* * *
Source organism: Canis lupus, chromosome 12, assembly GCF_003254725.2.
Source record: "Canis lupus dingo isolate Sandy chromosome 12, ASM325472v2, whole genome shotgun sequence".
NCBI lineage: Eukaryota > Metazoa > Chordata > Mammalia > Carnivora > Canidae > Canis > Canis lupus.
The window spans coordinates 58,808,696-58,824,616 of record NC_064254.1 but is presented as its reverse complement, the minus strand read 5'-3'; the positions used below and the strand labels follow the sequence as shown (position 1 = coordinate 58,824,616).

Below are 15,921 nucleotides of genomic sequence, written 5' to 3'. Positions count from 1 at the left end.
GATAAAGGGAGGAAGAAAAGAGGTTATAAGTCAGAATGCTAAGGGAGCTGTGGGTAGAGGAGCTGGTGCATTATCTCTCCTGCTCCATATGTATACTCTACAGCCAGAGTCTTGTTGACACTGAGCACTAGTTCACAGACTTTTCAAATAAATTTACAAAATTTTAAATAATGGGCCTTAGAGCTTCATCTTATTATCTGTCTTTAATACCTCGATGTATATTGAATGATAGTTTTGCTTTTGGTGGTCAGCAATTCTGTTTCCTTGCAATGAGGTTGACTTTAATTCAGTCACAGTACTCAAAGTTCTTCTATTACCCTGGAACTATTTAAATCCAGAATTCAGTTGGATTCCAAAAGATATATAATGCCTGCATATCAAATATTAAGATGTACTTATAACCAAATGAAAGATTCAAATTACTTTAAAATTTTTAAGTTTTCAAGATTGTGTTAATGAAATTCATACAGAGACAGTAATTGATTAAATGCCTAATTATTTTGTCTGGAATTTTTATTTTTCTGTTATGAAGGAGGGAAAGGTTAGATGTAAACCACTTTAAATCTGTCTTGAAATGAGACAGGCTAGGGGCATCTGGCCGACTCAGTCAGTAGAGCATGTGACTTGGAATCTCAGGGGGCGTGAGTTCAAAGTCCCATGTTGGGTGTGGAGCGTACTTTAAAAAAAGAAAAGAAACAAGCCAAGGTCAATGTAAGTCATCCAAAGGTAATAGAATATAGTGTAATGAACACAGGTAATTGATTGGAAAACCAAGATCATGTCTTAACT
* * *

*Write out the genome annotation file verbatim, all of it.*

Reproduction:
Source organism: Canis lupus, chromosome 12, assembly GCF_003254725.2.
Source record: "Canis lupus dingo isolate Sandy chromosome 12, ASM325472v2, whole genome shotgun sequence".
NCBI lineage: Eukaryota > Metazoa > Chordata > Mammalia > Carnivora > Canidae > Canis > Canis lupus.
The window spans coordinates 58,808,696-58,824,616 of record NC_064254.1 but is presented as its reverse complement, the minus strand read 5'-3'; the positions used below and the strand labels follow the sequence as shown (position 1 = coordinate 58,824,616).

Below are 15,921 nucleotides of genomic sequence, written 5' to 3'. Positions count from 1 at the left end.
GATAAAGGGAGGAAGAAAAGAGGTTATAAGTCAGAATGCTAAGGGAGCTGTGGGTAGAGGAGCTGGTGCATTATCTCTCCTGCTCCATATGTATACTCTACAGCCAGAGTCTTGTTGACACTGAGCACTAGTTCACAGACTTTTCAAATAAATTTACAAAATTTTAAATAATGGGCCTTAGAGCTTCATCTTATTATCTGTCTTTAATACCTCGATGTATATTGAATGATAGTTTTGCTTTTGGTGGTCAGCAATTCTGTTTCCTTGCAATGAGGTTGACTTTAATTCAGTCACAGTACTCAAAGTTCTTCTATTACCCTGGAACTATTTAAATCCAGAATTCAGTTGGATTCCAAAAGATATATAATGCCTGCATATCAAATATTAAGATGTACTTATAACCAAATGAAAGATTCAAATTACTTTAAAATTTTTAAGTTTTCAAGATTGTGTTAATGAAATTCATACAGAGACAGTAATTGATTAAATGCCTAATTATTTTGTCTGGAATTTTTATTTTTCTGTTATGAAGGAGGGAAAGGTTAGATGTAAACCACTTTAAATCTGTCTTGAAATGAGACAGGCTAGGGGCATCTGGCCGACTCAGTCAGTAGAGCATGTGACTTGGAATCTCAGGGGGCGTGAGTTCAAAGTCCCATGTTGGGTGTGGAGCGTACTTTAAAAAAAGAAAAGAAACAAGCCAAGGTCAATGTAAGTCATCCAAAGGTAATAGAATATAGTGTAATGAACACAGGTAATTGATTGGAAAACCAAGATCATGTCTTAACT